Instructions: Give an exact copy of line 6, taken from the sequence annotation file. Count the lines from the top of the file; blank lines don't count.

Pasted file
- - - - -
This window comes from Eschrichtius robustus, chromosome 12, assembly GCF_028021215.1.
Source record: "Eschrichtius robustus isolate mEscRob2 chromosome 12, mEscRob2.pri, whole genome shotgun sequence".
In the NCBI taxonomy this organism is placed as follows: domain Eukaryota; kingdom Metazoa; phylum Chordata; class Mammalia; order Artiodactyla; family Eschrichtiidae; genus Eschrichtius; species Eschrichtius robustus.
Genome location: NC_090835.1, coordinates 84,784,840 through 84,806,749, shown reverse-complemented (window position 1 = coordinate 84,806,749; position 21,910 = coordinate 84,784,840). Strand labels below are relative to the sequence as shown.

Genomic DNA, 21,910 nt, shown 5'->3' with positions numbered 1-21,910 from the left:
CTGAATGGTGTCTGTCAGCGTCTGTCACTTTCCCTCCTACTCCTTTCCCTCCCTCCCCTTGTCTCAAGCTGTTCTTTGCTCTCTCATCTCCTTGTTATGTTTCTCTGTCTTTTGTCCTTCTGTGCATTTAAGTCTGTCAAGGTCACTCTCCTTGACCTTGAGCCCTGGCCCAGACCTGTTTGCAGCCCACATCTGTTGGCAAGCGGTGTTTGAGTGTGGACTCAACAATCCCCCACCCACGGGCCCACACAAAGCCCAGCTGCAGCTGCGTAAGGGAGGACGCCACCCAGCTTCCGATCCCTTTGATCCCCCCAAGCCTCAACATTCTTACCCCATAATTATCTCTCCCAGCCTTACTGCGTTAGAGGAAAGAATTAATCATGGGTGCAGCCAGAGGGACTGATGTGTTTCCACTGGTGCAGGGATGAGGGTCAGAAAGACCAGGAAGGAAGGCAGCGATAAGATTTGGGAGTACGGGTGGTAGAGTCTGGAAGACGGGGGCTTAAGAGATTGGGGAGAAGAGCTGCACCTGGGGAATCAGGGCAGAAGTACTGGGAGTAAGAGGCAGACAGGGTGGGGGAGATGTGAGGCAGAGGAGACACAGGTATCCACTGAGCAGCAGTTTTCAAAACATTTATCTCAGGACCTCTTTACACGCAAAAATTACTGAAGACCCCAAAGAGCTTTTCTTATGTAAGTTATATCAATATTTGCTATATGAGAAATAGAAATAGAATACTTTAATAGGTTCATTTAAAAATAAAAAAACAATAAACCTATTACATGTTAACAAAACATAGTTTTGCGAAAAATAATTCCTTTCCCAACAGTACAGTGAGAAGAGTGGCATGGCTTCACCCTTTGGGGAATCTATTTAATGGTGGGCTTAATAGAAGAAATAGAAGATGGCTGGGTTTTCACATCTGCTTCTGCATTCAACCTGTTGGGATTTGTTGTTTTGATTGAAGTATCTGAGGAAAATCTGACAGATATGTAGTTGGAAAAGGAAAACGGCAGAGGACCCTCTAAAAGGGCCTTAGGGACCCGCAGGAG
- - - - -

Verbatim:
CTGAATGGTGTCTGTCAGCGTCTGTCACTTTCCCTCCTACTCCTTTCCCTCCCTCCCCTTGTCTCAAGCTGTTCTTTGCTCTCTCATCTCCTTGTTATGTTTCTCTGTCTTTTGTCCTTCTGTGCATTTAAGTCTGTCAAGGTCACTCTCCTTGACCTTGAGCCCTGGCCCAGACCTGTTTGCAGCCCACATCTGTTGGCAAGCGGTGTTTGAGTGTGGACTCAACAATCCCCCACCCACGGGCCCACACAAAGCCCAGCTGCAGCTGCGTAAGGGAGGACGCCACCCAGCTTCCGATCCCTTTGATCCCCCCAAGCCTCAACATTCTTACCCCATAATTATCTCTCCCAGCCTTACTGCGTTAGAGGAAAGAATTAATCATGGGTGCAGCCAGAGGGACTGATGTGTTTCCACTGGTGCAGGGATGAGGGTCAGAAAGACCAGGAAGGAAGGCAGCGATAAGATTTGGGAGTACGGGTGGTAGAGTCTGGAAGACGGGGGCTTAAGAGATTGGGGAGAAGAGCTGCACCTGGGGAATCAGGGCAGAAGTACTGGGAGTAAGAGGCAGACAGGGTGGGGGAGATGTGAGGCAGAGGAGACACAGGTATCCACTGAGCAGCAGTTTTCAAAACATTTATCTCAGGACCTCTTTACACGCAAAAATTACTGAAGACCCCAAAGAGCTTTTCTTATGTAAGTTATATCAATATTTGCTATATGAGAAATAGAAATAGAATACTTTAATAGGTTCATTTAAAAATAAAAAAACAATAAACCTATTACATGTTAACAAAACATAGTTTTGCGAAAAATAATTCCTTTCCCAACAGTACAGTGAGAAGAGTGGCATGGCTTCACCCTTTGGGGAATCTATTTAATGGTGGGCTTAATAGAAGAAATAGAAGATGGCTGGGTTTTCACATCTGCTTCTGCATTCAACCTGTTGGGATTTGTTGTTTTGATTGAAGTATCTGAGGAAAATCTGACAGATATGTAGTTGGAAAAGGAAAACGGCAGAGGACCCTCTAAAAGGGCCTTAGGGACCCGCAGGAG